Former Assistant Secretary of State for African Affairs of the United States Jendayi Frazer now says she feels the George Bush administration should have recognized Somaliland two decades ago.
In an interview with Michelle Gavin in the Council on Foreign Relations blogpost about the evolution of U.S. policy toward Somaliland, Frazer backed her view from the fact that Somaliland was once recognized as an independent sovereign country.
Frazer says that initially, the Bush administration never had an independent policy towards Somaliland other than “its part of Somalia.
Says Frazer: “Our policy towards Somalia was effectively containment until we took a closer look after 9/11 2001 when we had the attacks on American soil. So, for the first nine months of the administration under President Bush, Somalia did not feature high on the priority list.”
“When I really started taking a look at Somaliland, with colleagues in the Bush administration, what was apparent was that they were moving towards greater democracy and security. They (Somaliland) had a constitutional referendum that was voted on in 2001, favoring restoring Somaliland’s independence, and in 2003, they had the first elected president of Somaliland. You had these democratic elections, you had greater security,” Frazer observes.
In contrast, she says, in Somalia, you had a transitional federal government that could not get itself together as it continued to struggle with continued conflict and clan rivalry. So, the contrast between Somaliland and Somalia, and the desire for the international community, including the United States, to support Somaliland was growing.”
“I think that’s really when we paid attention to Somaliland. It was in that context of dealing with the terrorist threat in Somalia, because prior to the Islamic Courts Union taking over, there was Al Ittihad Al Islamiyah, which was designated as a foreign terrorist organization, but we didn’t consider to be a global threat.”
“We felt that Al Qaeda in East Africa was basically underground, keeping its head down. We were keeping an eye on Somalia, and we were trying to be supportive, but we weren’t looking at Somaliland as independent of Somalia. With greater governance, and the election of the president, that’s when it came to our attention.”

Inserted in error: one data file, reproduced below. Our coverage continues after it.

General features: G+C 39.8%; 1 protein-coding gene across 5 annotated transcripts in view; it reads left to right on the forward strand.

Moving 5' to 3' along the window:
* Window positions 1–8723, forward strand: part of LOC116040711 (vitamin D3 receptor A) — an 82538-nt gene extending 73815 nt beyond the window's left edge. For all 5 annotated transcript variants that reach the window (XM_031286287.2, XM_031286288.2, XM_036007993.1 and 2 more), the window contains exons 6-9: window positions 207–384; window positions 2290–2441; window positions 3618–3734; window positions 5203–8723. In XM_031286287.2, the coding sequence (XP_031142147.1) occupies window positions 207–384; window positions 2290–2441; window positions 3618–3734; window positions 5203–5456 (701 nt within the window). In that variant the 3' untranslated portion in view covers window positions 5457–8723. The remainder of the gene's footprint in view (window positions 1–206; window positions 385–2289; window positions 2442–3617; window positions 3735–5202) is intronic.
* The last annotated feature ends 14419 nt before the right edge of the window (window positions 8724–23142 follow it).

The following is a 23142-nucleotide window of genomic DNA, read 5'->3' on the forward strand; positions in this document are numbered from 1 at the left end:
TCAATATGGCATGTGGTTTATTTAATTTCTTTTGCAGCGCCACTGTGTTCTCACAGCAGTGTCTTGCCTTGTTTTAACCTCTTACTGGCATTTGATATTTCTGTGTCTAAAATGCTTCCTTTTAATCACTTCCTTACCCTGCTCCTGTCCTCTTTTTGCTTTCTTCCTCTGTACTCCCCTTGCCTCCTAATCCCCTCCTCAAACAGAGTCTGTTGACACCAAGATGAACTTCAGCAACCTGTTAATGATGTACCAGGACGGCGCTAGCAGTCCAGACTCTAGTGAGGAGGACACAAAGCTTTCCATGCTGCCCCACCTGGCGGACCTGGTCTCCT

According to Frazer, the Bush administration had a policy that was based on, from a strategic point of view, dealing with the big countries. The ones who could project power and influence in their subregion.
“You had South Africa, Nigeria, Kenya, Ethiopia, and also the small well performing countries that were having democratic elections, their economies were doing better, they were establishing security, like, at the time, Mali, Senegal, Botswana, and Mozambique, although Mozambique is big but still. And even at that time, Rwanda and Uganda.”
“So really, trying to support good governance and regional stability. Effectively, if you looked at those criteria, it didn’t make any sense that Somaliland would not be seen as, from my perspective, as an effective sovereign country versus Somalia, which was just a juridical sovereign country.”
Frazer says Somaliland have for a long time their voluntary joined the union with the Italian Somaliland after gaining independence from the British in 1960.
“They regretted it immediately. Even the June 1961 referendum, a majority in Somaliland boycotted it because they felt that they were being dominated by the southerners even as early as that. When Siad Barre’s regime fell in 1991, they reclaimed their sovereignty and their independence. So, here we have a government with grassroots support, a country developing democracy, yet we’re not recognizing it. I felt that they deserved the recognition.”
Frazer recalls that the African Union had sent missions to Somaliland, and was moving in that direction to recognize Somaliland as well.
“South Africa, for its own reasons, had always been a strong supporter of Somaliland, and at that time, as I recall, both Kenya and Ethiopia, were soft supporters for Somaliland’s independence.”
She says while Djibouti and Uganda were strongly opposed, Nigeria had a view that was supportive.
“I felt that there was a coalition that could be led by the African Union that would support that independence, and then the United States could come on board with support, but it never happened.”
She says that even if it wasn’t the majority of Africans, it was the ones who had enough influence to pull the others along. “Most of them didn’t care. It was the ones who care that mattered and the ones who also had that diplomatic muscle to bring people on board. I thought we were all set to go.”
The United States, Frazer says were following the AU mission on Somaliland closely.
“We were trying to influence it a little bit, but not hard influence, because we felt that it was moving in the right direction in any case.”
“We went along with what the AU said and did, fully expecting that they were going to move towards recognition of Somaliland.”
But Frazer says despite the US not recognizing Somaliland’s sovereignty, they have continued to engage directly with the country.
“We continued to engage in our own direct relations with Somaliland, supporting the development of systems to support elections, training, and having an open line of communication with the leadership.
Even though we didn’t formally recognize them, we respected them in the way we dealt with them.”
Just like the European Union, the United States is hopes the African Union will set the pace towards the recognition of Somaliland.
“The last kind of policy statements that I am aware of saying was, the AU is looking at this and we’re waiting to see how they deal with it